Honouring and following our godly, spiritual leaders is God’s way. But when following leaders in our churches, it’s possible to fall into immature extremes. I want to look at 1 Corinthians 1, where we learn two important lessons on how not to follow leaders.
1) Too High a View of Leaders
Because of the immature and carnal attitudes of some, the Corinthians had divided into camps or cliques that began to obsess over and idolise these godly men. Paul writes, ‘For it has been reported to me by Chloe’s people that there is quarrelling among you, my brothers. What I mean is that each one of you says, “I follow Paul,” or “I follow Apollos,” or “I follow Cephas,” or “I follow Christ.”’ (1 Corinthians 1v11) So we see that they squabbled over who was the better leader: Paul or Apollos or Cephas. Later on, we will look at the “I follow Christ” group.
So is Paul saying here that we shouldn’t follow leaders?
Well, later he directs the believers to ‘Follow my example, as I follow the example of Christ’ (1 Cor 11:1 NIV) and the fact that he writes the letter to them, encouraging and commanding them, means he expected them to listen to him. Paul didn’t have an issue with strong leadership. Instead, he takes issue with the way they elevate and idolise leaders by putting them in the place of which only Christ is worthy. Paul has to bring them back to Jesus and asked them pointedly, ‘“Is Christ divided? Was Paul crucified for you? Or were you baptised in the name of Paul?’ (1 Corinthians 1:13)
Often, we are more concerned about what an elder or pastor thinks of us, rather than what God thinks of us.
The carnal human heart wants to idolise someone or something. We too easily put our hope in man and think a spiritual (or political) leader holds the key to our calling and destiny. Often, we are more concerned about what an elder or pastor thinks of us, rather than what God thinks of us. I’ve been guilty of this.
Even Great Saints Go Astray
A good follower doesn’t put a leader on a pedestal and expect impossible standards from them. Paul drives the point home: ‘What then is Apollos? What is Paul? Servants through whom you believed… So neither he who plants nor he who waters is anything, but only God who gives the growth.’ (1 Corinthians 3:5-6). It is God who holds the key to your growth, not a leader.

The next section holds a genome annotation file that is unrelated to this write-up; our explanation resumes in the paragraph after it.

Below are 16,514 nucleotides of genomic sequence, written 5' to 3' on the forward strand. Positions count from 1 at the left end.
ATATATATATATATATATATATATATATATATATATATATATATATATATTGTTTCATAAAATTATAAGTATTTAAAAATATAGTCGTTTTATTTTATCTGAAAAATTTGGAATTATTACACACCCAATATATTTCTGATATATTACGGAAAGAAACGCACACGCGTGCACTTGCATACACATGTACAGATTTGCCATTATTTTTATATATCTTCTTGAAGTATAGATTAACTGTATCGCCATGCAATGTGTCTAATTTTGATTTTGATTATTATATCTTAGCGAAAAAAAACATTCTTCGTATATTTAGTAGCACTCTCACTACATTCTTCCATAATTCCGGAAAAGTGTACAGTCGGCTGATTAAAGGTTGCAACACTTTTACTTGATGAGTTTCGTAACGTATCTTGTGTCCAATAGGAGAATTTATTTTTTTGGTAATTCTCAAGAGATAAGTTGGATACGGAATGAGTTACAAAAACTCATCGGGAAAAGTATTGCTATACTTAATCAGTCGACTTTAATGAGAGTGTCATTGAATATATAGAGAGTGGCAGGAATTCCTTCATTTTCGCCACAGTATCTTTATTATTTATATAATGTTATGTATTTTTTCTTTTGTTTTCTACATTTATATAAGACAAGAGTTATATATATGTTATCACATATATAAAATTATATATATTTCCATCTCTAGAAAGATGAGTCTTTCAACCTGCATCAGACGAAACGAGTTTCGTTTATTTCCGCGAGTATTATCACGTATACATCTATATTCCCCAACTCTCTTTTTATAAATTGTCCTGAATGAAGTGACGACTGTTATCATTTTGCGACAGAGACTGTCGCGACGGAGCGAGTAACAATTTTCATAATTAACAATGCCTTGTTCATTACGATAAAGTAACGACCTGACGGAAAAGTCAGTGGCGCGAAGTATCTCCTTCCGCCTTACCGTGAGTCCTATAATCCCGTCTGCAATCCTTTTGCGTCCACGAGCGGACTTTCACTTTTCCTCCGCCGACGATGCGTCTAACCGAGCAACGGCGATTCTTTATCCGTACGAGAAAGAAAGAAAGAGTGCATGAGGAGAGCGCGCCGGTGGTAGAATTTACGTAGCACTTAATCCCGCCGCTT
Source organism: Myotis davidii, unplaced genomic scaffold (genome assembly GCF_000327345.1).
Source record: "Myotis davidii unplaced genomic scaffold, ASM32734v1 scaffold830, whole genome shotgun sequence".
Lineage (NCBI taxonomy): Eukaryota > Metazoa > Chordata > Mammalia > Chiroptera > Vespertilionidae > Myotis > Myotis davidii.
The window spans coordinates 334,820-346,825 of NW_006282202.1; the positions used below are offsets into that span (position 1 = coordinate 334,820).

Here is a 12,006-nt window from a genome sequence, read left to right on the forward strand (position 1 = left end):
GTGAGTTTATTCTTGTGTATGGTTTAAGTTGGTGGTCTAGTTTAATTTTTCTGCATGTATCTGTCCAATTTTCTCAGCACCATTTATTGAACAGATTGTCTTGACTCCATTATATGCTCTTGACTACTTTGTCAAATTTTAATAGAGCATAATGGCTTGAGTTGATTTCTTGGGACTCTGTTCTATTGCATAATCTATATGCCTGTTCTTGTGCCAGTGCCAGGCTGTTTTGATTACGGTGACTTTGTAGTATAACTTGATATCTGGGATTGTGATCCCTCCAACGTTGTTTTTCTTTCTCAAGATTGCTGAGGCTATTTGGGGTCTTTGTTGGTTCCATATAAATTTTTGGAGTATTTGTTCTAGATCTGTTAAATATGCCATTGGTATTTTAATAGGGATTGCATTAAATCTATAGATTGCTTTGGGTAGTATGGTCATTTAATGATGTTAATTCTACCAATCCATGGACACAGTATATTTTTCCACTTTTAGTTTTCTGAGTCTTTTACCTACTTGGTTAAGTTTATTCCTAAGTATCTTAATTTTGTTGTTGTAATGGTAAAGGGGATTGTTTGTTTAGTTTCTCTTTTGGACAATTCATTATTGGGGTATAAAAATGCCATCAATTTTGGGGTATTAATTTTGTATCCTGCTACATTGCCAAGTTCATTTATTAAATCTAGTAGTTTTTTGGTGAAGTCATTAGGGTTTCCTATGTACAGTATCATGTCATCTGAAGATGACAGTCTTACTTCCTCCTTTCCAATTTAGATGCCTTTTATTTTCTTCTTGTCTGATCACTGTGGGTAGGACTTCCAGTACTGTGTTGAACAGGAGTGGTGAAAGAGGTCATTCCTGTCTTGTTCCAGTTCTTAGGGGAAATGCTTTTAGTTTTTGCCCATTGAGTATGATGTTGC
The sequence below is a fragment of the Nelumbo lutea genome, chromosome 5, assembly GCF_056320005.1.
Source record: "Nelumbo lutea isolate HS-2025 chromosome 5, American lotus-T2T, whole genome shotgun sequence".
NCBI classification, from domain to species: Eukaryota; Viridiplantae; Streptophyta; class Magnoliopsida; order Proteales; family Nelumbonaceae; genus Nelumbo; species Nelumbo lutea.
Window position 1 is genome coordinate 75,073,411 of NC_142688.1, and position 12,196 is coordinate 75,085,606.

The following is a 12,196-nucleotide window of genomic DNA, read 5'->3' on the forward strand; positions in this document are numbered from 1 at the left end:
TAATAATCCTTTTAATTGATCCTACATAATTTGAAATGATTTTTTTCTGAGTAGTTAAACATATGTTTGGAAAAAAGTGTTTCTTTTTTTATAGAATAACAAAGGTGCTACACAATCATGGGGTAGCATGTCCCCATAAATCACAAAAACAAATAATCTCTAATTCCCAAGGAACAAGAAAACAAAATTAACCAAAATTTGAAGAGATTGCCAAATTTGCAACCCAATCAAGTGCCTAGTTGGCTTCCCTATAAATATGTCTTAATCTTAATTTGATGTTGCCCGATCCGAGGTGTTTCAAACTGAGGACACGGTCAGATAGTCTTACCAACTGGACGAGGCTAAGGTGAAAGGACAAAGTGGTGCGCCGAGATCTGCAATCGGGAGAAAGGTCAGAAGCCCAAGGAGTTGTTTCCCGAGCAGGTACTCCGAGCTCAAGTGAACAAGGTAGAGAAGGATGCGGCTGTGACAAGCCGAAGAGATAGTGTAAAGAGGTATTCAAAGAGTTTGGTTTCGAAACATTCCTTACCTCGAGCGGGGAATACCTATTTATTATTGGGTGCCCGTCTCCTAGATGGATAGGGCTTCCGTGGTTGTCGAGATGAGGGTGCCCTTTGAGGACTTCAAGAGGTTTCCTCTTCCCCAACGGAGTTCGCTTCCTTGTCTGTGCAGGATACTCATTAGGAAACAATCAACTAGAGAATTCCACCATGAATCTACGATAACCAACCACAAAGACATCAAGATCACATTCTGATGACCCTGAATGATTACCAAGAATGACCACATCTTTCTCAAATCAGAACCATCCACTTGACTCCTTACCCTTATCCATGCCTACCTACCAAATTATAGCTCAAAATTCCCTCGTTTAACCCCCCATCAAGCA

The pedestal belongs to Jesus. In a wonderful twist, the Lord of all stepped off it to become a servant leader
We must remember that the godliest and most virtuous of men have shortcomings, and even great saints go astray. I love how David Pawson writes so honestly in his memoirs: ‘As I have bared my soul (and my body) in these pages, I have battled with the fear of disappointing and disillusioning readers who have looked up to me. As a friend of mine used to say: ‘When people get to know me, all awe and wonder rapidly disappear.”1
Ironically, it is these types of leaders we admire the most.
So the first way we do not follow leaders is by having too high a view of them. The pedestal belongs to Jesus. In a wonderful twist, the Lord of all stepped off it to become a servant leader and shed His blood to forgive our sins.
2) Too Low a View of Leaders
The second attitude we must avoid is illustrated by the “I follow Christ” party. While others boasted of following Paul or Apollos, they boasted of only following the Lord Jesus.
This Jesus camp saw the carnality of the others and swung to the other extreme – we only follow Jesus! They moved from elevating leaders to disregarding leaders. The Jesus-only group are also mentioned as those who quarrelled and caused division, so we know their attitude was also wrong.
Spiritual maturity means a healthy honouring of leaders… even if the leader is much younger than you.
In pastoring over the years, I have seen this attitude in saints – and in myself at times! Some believe they don’t need leaders and form ‘organic churches’, often in homes without any leadership structure. But for many others, they join our churches and are outwardly agreeable and committed, yet remain inwardly skeptical and distrusting. Because of past hurt or abuse by bad leadership, or an independent or over-sensitive heart, these folk keep their physical or emotional distance by choosing not to trust a leader again.
However, the Lord will give great grace to those who choose to think the best and trust their leaders, which is actually a sign of faith towards God and of obedience to His word.
Spiritual maturity means a healthy honouring of leaders. It takes spiritual maturity to recognise spiritual authority, even if the leader is much younger than you.
Following Leaders Well
We must avoid wrecking-ball attitudes towards spiritual leaders – of idolising them and then criticising them; of venerating them and then degrading them; of elevating them and then disregarding them.
I am walking in my spiritual inheritance and calling today because I chose years ago to submit wholeheartedly under the authority of Christ-like and gifted men (Hebrews 13:7;17). I needed these leaders around me to help equip and stretch me then. I need them still today.